Through all this, Joselovitz explores the nature of violent resistance: how it transforms both the oppressor and the oppressed; how it can supplant the law (the cornerstone of Judaism and, arguably, of civilization) with terror; and whether or not rebellion is worth the price of one innocent victim.

After the intermission, when the return of the absent Russian official is fearfully anticipated, these issues get enacted onstage and debated in the wings. The reverberations and allusions, intended or not - to the Holocaust, to post-Cold-War unilateral disarmament, to the renewed bombardment across the Israeli-Lebanese border - become so thick and dense that they almost threaten to sink the play. And as the play crawls towards its inevitable, inconclusive, and inevitably melodramatic conclusion, it begins to feel as though the playwright, the director, and the able actors (Debora Cahn, TAMIR, Charlie Fersko, and Ben Lipitz, along with the others) are losing control of the material, in much the same way that the Mogulesko Troupe is losing control of their play-within-the-play, and that the Jewish community is losing control of Zavel's Golem.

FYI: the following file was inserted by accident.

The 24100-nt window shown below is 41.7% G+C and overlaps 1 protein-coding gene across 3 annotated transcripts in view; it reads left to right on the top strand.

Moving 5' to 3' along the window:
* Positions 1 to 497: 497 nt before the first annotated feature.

There have been a few plays in recent years that have shown us theatrical performance in times of social or political duress: the vaudevillians of Peter Barnes's Red Noses singing and dancing their way through the Black Death, and the deported convicts in Australia acting Farquhar at gunpoint in Timberlake Wertenbaker's Our Country's Good, for example.

Vilna's Got a Golem is clearly in this tradition. But unlike Barnes and Wertenbaker, Joselovitz has the courage to show that theatre is not necessarily transcendent and redemptive. Rather, Vilna shows us that making theatre, and even watching it, is as politically potent and as ethically charged as direct action. An art form that, like the Golem-making cobblers in sixteenth-century Vilna, can create life can also take it away. Theatre, like survival, is a matter of life and death.